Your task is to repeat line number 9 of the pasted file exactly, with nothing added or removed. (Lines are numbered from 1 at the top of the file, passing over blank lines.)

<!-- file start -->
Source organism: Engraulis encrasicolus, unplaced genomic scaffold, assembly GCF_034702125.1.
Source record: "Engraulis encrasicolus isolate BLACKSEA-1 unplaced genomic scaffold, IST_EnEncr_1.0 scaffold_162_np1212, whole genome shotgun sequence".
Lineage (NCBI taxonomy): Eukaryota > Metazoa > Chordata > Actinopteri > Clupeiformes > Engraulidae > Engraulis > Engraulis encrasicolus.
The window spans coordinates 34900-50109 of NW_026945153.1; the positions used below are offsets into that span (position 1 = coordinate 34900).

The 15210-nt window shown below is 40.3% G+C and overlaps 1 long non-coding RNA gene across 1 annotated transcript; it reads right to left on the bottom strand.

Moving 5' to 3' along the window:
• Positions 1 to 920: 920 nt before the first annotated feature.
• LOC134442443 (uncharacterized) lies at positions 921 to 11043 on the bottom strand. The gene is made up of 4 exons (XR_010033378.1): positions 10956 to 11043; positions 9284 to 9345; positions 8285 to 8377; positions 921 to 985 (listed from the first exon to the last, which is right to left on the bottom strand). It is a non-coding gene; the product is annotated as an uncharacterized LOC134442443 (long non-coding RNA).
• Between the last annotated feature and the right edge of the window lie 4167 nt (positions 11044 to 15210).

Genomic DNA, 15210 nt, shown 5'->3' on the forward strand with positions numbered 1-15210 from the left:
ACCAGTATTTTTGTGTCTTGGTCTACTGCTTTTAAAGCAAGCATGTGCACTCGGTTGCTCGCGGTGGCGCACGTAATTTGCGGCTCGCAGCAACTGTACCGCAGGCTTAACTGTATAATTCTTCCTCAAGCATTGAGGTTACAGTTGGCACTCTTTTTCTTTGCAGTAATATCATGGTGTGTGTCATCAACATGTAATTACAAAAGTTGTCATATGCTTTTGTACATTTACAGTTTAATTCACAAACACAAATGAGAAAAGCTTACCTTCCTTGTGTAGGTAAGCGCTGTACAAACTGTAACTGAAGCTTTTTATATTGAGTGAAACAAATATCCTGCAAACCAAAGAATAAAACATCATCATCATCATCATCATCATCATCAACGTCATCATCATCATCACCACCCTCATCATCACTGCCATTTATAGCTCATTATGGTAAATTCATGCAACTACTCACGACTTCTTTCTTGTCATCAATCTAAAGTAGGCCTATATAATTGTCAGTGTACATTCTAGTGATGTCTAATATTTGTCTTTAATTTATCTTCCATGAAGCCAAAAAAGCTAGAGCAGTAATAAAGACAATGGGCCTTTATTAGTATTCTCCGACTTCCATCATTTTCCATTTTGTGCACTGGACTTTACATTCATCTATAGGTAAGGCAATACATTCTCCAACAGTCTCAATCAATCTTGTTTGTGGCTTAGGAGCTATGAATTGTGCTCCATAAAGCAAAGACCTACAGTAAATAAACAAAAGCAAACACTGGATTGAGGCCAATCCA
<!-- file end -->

• Between the last annotated feature and the right edge of the window lie 4167 nt (positions 11044 to 15210).